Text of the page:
Land in Uganda plays a critical role in supporting individual and national development. In rural areas, people mainly depend on land in terms of agriculture for food and income. Although Uganda’s constitution outlines four land tenure systems – customary, freehold, mailo and leasehold – most rural people have rights to their rural land through customary tenure arrangements, representing 75-80 per cent of land holdings. However, only 15-20 per cent of the land is formally registered. Most often, women especially widows experience land grabbing, arbitrary eviction and poor access to justice, if any.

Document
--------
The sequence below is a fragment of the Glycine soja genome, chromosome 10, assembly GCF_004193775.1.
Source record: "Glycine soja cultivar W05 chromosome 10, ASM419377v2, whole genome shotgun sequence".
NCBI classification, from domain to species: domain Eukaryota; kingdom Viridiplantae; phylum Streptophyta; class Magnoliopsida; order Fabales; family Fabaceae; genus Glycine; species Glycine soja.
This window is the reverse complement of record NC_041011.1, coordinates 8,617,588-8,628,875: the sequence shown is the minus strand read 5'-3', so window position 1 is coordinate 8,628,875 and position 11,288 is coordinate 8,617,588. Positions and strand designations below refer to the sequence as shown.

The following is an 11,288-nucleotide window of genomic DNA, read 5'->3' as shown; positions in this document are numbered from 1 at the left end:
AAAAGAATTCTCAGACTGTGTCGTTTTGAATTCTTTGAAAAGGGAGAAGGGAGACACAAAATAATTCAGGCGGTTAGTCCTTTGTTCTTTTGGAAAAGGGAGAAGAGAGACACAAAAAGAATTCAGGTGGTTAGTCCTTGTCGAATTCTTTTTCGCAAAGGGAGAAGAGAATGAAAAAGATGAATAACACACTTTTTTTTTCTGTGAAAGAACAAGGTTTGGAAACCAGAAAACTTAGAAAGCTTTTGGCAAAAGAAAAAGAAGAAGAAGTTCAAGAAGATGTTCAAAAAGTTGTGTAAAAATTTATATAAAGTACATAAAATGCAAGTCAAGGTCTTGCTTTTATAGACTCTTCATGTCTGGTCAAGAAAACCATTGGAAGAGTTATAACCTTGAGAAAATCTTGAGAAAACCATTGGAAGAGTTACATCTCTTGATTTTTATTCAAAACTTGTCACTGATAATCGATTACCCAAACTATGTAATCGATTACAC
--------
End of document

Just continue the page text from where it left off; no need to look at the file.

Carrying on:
This scenario has attracted global land actors to work with national governments and community-based stakeholders to improve customary land administration and governance systems. UN-Habitat/GLTN in partnership with International Institute of Rural Reconstruction (IIRR) with support from the Embassy of the Kingdom of Netherlands in Uganda is working to improve land tenure security of vulnerable smallholder farmers in Uganda in South Western and Elgon regions through the implementation of the ‘Securing Land Tenure for Improved Food Security in select areas in Uganda’ project.